FORMATION OF LARGE-SCALE CROSS-BEDDING IN A CARBONATE UNIT

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SUMMARY

The type Lindsey Bridge Member of the Moorefield Formation of northeastern Oklahoma consists of 24 ft. of massively cross-bedded limestone. Cross-bed shape, lithologic variation, grain size and sorting, distribution of insolubles, and distribution of fossils and fossil burrows can be explained with reference to a hydrodynamic model developed in recent flume studies.

Three facies can be distinguished in this unit: (1 Thei) foresets, thick-bedded, well-sorted, fine to medium crinoidal grainstones, dipping at angles up to 1° (2) toesets, which are thin-bedded, poorly sorted, skeletal packstones notably more fossiliferous than the foresets, with which they are laterally gradational; toesets dip at approximately 5°-8° (3) bottomsets, composed of argillaceous, fine-grained (mainly silt-size), skeletal limestones. Foresets overlie previously deposited bottomsets; this geometry is typical of regressive sedimentation.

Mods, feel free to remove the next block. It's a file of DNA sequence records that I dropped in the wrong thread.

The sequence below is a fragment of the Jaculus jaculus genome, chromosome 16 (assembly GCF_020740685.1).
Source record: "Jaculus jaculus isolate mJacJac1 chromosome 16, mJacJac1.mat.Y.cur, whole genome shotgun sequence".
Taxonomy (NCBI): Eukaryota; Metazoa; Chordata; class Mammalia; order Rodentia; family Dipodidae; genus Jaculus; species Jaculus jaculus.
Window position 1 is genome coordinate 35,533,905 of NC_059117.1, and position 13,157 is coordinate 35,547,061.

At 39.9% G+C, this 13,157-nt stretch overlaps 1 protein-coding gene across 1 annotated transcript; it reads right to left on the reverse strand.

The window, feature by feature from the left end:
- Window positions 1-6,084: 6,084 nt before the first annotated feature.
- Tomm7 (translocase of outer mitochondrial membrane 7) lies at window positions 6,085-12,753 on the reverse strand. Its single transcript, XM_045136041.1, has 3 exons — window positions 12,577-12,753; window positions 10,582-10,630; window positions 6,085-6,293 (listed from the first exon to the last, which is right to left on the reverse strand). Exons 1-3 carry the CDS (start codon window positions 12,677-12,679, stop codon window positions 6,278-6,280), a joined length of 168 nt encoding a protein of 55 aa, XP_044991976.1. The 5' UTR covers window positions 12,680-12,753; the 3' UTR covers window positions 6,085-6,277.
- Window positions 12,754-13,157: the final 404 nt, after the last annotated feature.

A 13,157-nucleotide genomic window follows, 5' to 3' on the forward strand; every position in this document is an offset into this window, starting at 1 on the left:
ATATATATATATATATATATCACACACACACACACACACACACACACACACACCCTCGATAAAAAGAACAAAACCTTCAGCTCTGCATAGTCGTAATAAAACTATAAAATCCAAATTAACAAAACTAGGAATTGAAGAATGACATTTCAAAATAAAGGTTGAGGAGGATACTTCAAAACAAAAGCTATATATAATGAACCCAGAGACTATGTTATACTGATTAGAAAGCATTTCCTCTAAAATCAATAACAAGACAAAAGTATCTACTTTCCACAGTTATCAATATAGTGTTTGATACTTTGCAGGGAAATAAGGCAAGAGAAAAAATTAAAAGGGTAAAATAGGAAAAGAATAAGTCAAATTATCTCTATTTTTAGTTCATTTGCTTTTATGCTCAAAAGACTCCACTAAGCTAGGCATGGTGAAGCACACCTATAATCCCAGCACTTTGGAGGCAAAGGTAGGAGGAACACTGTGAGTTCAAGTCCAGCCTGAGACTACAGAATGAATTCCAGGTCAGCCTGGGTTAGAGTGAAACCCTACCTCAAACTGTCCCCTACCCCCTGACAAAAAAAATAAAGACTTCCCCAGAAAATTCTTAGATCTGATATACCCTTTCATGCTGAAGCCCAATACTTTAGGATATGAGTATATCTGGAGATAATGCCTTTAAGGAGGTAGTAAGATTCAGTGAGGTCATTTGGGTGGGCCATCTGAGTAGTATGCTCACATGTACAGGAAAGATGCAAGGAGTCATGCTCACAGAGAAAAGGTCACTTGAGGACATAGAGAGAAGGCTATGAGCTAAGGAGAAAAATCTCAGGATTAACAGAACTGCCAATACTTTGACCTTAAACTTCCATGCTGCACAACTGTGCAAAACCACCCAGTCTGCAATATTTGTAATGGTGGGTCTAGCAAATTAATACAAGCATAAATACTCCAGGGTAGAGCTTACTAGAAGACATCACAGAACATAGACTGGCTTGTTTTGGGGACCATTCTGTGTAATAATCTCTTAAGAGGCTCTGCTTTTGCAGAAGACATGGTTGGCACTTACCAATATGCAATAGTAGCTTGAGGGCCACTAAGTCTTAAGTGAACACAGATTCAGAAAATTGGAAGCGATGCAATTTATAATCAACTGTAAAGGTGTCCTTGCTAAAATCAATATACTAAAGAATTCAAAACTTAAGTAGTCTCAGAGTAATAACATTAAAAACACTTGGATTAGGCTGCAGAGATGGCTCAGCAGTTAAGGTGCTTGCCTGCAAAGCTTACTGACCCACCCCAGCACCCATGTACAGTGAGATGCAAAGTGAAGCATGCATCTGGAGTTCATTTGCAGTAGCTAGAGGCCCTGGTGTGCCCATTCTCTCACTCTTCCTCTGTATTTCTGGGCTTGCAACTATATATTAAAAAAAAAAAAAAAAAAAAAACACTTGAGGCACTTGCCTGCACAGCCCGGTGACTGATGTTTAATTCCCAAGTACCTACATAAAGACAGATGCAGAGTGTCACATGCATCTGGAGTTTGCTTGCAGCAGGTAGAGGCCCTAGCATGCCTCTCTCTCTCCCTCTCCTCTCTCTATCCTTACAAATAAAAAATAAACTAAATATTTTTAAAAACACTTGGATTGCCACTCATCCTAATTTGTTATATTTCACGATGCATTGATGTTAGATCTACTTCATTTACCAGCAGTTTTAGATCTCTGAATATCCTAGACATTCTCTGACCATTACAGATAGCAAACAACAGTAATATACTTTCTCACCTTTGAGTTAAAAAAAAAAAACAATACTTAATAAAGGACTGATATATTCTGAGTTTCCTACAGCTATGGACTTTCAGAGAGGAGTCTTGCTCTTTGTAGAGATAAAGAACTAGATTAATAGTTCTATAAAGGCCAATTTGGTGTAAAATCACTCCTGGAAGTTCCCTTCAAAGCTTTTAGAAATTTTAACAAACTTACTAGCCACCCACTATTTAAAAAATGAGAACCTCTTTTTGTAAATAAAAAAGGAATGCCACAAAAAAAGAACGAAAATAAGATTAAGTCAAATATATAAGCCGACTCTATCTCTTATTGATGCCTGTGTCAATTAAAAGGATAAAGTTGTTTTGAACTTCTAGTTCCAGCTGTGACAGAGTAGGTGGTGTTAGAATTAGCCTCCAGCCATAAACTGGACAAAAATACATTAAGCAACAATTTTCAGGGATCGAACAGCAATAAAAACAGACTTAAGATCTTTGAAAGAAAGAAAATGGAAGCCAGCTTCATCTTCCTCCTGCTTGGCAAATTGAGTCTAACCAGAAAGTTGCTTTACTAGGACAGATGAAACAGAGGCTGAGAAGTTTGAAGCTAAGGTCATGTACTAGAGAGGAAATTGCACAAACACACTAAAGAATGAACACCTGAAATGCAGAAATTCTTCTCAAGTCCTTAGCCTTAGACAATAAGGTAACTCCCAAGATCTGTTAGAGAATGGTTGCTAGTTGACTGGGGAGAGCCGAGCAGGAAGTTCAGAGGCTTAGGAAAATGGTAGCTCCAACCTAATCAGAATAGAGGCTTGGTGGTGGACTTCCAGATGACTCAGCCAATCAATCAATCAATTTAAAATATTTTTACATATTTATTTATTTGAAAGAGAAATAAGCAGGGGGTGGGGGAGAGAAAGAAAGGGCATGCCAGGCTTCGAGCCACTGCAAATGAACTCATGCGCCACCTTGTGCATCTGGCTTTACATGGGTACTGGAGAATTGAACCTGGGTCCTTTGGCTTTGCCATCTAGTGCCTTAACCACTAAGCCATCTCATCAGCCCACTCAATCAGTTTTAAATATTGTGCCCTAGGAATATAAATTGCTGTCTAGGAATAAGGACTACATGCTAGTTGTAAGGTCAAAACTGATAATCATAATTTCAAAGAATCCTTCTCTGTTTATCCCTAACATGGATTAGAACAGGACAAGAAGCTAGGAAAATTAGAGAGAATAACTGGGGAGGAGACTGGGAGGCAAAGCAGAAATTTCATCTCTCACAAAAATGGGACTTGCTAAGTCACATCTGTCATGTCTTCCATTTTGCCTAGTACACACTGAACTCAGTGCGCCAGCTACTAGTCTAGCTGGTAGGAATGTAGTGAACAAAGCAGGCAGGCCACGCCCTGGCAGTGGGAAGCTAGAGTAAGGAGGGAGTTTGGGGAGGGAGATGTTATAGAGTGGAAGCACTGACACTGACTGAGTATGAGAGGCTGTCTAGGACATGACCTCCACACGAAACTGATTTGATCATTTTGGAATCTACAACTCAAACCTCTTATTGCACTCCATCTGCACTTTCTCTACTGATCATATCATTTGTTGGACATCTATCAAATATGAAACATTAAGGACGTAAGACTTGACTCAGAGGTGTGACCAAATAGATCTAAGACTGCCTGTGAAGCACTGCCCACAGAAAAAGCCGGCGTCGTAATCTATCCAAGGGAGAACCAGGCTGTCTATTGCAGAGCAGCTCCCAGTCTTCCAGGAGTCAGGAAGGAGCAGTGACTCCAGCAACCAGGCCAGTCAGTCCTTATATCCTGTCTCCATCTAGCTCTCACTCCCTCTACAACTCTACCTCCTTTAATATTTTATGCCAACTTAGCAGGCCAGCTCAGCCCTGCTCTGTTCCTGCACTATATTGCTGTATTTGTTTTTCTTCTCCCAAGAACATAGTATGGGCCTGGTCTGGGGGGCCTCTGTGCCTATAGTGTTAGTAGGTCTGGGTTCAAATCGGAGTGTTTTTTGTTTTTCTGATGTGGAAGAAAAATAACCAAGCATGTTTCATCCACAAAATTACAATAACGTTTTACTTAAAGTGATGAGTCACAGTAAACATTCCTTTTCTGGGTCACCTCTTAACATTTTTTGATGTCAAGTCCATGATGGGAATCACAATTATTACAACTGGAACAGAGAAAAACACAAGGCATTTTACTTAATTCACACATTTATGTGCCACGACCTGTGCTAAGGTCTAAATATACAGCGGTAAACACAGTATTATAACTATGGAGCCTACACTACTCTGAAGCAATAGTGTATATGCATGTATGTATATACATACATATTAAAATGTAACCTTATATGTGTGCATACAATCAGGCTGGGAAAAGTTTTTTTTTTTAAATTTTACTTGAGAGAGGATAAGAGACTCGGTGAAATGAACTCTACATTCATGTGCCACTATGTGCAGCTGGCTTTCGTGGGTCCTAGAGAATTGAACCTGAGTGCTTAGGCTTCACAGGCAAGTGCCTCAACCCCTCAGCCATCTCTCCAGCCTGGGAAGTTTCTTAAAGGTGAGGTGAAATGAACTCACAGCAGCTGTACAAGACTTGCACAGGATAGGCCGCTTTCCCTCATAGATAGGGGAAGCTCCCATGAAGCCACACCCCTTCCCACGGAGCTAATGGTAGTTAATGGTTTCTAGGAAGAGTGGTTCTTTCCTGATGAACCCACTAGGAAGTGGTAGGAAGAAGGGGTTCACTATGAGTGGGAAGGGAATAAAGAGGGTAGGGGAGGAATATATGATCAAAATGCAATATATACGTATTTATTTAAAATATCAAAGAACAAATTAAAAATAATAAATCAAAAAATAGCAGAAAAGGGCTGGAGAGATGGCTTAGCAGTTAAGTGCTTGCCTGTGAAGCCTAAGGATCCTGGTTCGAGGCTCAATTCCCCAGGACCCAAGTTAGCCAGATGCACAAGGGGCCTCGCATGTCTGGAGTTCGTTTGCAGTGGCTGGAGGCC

The exposure is adjacent to a pre-Moorefield topographic high. As currents crossing this high entered a basin on the downcurrent side, flow separation occurred. Bed material load was deposited mainly on the foreset slope, suspension material mainly in toeset and bottomset areas. The poor sorting of the toesets is in part due to reverse circulation, formed by the flow separation, which transported bottomset sediment back toward the foreset. Jopling (1965b) has shown that this depositional geometry produces tangential cross-beds similar to those seen in this outcrop. Differential settling velocity, substrate stability, and abundance of organic detritus influenced other sedimentologic properties of the deposit.

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